Snow, ice and sleet. I haven’t had a lot of opportunity to ride recently. What to do? Well, since the bikes have been inside more than out, I build a bike rack. This make-shift three bike rack consists of scrap wood: a 2×10 with notches for the rear wheel, and a 1×2 for stability. Two notches on the outside for 1.8-2.1″ mountian bike tires, and a single notch for a 28-30 mm road tire.
Having previously owned five cars at the same time, and currently owning five bikes, I have some observations: 1) While parking five cars can be a hassle, at least they don’t fall over. 2) Five bikes take up about as much space as a VW bus. 3) Keeping track of the maintenance on five bikes is just about as difficult as keeping track of five cars, all of which required different weight engine oil. I hope this pattern doesn’t continue.
I did manage to get off of the trainer and ride the fixed gear for about 35 minutes on a nearby trail. My skip stops/skids are improving, but that may just be a result of the wet pavement and ice. Since we’re on the subject, I’ve been contemplating a new paint scheme for the fixed gear. More on that later, think metallic paint and wood grain contact paper…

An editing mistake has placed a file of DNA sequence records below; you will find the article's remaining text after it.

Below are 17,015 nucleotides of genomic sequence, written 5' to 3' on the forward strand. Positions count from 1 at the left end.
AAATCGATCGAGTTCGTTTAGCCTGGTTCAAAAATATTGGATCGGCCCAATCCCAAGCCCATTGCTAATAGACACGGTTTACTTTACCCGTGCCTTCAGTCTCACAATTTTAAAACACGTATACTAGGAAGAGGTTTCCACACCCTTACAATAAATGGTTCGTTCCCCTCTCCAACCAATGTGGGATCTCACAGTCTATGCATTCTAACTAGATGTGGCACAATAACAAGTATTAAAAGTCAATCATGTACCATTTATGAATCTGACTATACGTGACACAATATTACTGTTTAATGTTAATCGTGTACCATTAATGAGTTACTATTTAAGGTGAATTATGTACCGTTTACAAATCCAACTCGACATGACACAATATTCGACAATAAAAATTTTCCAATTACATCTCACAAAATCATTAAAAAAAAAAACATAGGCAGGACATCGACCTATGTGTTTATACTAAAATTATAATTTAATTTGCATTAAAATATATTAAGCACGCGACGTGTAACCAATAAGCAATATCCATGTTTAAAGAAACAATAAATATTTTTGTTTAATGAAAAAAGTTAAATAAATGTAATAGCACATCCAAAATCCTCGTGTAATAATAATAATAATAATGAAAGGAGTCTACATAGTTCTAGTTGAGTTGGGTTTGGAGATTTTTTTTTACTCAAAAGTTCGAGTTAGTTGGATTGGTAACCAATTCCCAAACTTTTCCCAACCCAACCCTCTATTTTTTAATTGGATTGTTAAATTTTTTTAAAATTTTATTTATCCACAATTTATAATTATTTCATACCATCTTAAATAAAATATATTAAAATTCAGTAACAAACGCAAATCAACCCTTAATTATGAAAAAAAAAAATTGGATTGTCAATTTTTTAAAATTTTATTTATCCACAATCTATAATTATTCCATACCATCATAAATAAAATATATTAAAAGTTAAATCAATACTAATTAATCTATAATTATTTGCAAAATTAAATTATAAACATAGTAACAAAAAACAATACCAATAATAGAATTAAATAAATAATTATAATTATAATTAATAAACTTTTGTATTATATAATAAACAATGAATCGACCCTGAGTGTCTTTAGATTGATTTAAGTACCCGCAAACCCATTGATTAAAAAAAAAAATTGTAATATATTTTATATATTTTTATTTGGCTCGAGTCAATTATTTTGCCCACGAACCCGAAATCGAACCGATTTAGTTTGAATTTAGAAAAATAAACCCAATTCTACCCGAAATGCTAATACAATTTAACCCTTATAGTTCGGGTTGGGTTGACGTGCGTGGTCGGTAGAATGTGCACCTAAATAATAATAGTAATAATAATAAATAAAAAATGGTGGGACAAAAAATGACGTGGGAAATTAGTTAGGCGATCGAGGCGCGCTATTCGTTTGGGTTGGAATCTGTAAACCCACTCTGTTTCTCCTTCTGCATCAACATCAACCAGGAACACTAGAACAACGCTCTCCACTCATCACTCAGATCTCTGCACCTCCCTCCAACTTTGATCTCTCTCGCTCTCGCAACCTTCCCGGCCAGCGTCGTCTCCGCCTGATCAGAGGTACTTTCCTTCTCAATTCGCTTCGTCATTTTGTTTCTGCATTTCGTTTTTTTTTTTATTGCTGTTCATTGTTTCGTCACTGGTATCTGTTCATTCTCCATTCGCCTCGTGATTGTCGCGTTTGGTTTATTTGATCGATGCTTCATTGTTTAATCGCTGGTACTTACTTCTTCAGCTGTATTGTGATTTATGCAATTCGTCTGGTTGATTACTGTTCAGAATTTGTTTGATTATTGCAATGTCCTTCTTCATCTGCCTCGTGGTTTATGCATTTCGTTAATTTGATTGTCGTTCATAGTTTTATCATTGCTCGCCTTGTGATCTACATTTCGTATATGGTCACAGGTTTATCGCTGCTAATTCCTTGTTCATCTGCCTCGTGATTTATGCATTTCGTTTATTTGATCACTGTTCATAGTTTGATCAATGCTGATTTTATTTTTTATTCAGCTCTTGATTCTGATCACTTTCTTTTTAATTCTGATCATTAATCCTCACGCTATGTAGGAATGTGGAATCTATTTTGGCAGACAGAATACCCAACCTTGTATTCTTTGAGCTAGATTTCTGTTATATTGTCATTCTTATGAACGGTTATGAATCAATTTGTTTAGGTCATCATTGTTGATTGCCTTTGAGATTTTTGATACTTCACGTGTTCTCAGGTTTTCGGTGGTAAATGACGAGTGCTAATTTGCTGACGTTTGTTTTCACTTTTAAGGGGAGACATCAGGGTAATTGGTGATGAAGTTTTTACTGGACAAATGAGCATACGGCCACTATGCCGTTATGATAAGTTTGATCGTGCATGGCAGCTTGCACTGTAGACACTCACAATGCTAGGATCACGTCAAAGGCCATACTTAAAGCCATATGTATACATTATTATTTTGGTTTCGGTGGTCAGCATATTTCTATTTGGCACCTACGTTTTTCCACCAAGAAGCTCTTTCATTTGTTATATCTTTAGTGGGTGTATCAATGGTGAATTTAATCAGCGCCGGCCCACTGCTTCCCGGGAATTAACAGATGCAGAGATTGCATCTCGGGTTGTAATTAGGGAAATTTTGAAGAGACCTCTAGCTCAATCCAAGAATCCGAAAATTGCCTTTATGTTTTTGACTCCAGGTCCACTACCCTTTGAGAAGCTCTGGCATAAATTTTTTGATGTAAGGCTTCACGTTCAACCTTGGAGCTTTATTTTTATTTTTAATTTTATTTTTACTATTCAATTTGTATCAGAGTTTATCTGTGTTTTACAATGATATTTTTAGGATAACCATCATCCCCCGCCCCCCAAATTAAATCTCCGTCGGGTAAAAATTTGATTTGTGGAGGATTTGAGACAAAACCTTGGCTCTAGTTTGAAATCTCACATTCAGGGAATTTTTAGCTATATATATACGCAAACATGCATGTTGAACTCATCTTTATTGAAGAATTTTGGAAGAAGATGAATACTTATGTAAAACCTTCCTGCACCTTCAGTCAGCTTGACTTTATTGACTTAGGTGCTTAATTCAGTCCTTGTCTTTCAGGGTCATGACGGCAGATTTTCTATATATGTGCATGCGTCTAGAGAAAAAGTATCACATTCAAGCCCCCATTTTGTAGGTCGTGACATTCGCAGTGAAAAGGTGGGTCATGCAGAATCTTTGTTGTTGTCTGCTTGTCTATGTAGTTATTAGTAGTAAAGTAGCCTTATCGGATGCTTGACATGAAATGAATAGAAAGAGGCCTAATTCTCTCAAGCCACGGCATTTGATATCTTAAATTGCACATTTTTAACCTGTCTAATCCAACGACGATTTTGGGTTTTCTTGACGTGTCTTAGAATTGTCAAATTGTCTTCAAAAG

If you haven’t noticed, I’ve started referring to the singlespeed commuter as the fixed gear. Since building the flip-flop wheel in December I haven’t fliped back to the freewheel side. So, the bike is effectivly a fixed gear. It is also no longer a commuter; since the move I haven’t had a need to commute to work. As a bonus, the full fenders and treaded road tires have worked out well in the snow, ice and mud.
Having the fixed gear also allows my Gunnar to stay inside where it is dry and more importantly, to stay shinny. What is the point of having sparkly bass-boat metallic silver paint if its covered with mud? That is not really the (whole) reason; I have the road slicks on the Gunnar and I’m too lazy to swap back to the knobby tires.
Mmmmm, Cappuccino makers are great gifts. Oh yeah, Eric finally started updating his blog again.